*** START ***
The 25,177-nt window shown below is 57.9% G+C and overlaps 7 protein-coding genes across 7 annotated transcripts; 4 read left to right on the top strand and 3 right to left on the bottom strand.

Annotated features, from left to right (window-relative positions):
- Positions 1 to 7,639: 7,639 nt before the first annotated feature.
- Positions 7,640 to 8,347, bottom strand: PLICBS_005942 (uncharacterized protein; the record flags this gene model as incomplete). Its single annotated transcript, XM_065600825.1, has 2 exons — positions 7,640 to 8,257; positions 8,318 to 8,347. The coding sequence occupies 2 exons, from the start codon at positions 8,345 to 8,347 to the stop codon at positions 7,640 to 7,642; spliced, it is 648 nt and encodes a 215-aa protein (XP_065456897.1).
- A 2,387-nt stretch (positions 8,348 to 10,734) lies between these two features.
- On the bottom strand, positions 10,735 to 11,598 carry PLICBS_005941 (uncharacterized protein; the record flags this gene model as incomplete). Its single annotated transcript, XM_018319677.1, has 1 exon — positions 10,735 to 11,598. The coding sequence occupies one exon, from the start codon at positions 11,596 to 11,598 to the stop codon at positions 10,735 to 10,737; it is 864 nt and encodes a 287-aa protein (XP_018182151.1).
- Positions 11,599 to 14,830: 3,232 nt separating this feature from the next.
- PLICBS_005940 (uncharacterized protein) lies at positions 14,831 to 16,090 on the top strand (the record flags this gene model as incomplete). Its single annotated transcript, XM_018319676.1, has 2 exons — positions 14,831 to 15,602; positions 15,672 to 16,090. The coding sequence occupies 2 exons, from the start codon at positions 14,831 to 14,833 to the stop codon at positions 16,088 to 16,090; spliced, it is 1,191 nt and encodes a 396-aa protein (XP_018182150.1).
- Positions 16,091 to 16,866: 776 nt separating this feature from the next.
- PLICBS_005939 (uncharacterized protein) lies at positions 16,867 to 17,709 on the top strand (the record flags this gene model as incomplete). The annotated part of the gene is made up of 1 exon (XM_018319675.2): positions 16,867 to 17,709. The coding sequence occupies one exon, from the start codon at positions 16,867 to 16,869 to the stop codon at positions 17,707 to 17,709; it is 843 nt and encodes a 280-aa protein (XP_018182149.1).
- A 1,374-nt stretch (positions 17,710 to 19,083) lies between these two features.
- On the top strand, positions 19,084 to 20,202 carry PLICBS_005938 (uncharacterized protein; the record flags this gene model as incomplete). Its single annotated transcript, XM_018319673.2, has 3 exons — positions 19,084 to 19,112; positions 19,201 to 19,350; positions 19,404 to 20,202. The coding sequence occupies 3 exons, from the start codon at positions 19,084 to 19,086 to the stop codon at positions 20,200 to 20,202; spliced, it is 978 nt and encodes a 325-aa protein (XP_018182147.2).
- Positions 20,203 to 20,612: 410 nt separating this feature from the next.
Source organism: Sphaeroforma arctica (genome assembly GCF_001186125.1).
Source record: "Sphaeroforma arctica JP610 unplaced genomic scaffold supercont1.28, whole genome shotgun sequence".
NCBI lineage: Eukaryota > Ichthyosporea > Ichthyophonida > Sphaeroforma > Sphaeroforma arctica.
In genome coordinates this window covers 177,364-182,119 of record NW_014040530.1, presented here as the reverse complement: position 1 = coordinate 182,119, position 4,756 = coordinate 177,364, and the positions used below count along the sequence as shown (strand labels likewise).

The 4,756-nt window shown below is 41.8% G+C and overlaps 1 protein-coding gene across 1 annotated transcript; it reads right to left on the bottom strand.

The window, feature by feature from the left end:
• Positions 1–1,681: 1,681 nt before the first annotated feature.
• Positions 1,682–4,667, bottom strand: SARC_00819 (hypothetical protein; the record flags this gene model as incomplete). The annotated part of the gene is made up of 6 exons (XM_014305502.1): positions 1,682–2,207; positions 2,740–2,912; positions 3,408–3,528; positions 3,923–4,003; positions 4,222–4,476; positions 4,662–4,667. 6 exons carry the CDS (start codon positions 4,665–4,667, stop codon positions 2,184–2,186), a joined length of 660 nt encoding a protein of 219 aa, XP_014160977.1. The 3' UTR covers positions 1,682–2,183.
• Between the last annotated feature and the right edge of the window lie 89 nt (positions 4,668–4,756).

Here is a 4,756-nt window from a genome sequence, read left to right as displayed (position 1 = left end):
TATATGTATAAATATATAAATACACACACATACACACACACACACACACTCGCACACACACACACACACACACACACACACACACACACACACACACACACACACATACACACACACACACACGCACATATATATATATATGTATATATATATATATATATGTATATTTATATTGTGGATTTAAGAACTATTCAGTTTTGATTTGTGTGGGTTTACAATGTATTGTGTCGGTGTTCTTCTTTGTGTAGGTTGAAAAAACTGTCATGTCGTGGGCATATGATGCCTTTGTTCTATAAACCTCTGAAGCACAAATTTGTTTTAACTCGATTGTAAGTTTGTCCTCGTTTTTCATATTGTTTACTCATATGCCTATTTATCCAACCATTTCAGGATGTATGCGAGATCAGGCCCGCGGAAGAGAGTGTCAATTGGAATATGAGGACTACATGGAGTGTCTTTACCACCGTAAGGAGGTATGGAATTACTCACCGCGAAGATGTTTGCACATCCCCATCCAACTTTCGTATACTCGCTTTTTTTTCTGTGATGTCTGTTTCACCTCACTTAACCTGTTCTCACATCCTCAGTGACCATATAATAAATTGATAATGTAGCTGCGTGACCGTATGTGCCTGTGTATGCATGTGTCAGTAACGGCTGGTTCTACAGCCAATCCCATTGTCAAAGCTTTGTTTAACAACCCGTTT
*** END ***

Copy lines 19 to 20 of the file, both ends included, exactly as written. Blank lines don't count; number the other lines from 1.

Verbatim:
The window, feature by feature from the left end:
• Positions 1–1,681: 1,681 nt before the first annotated feature.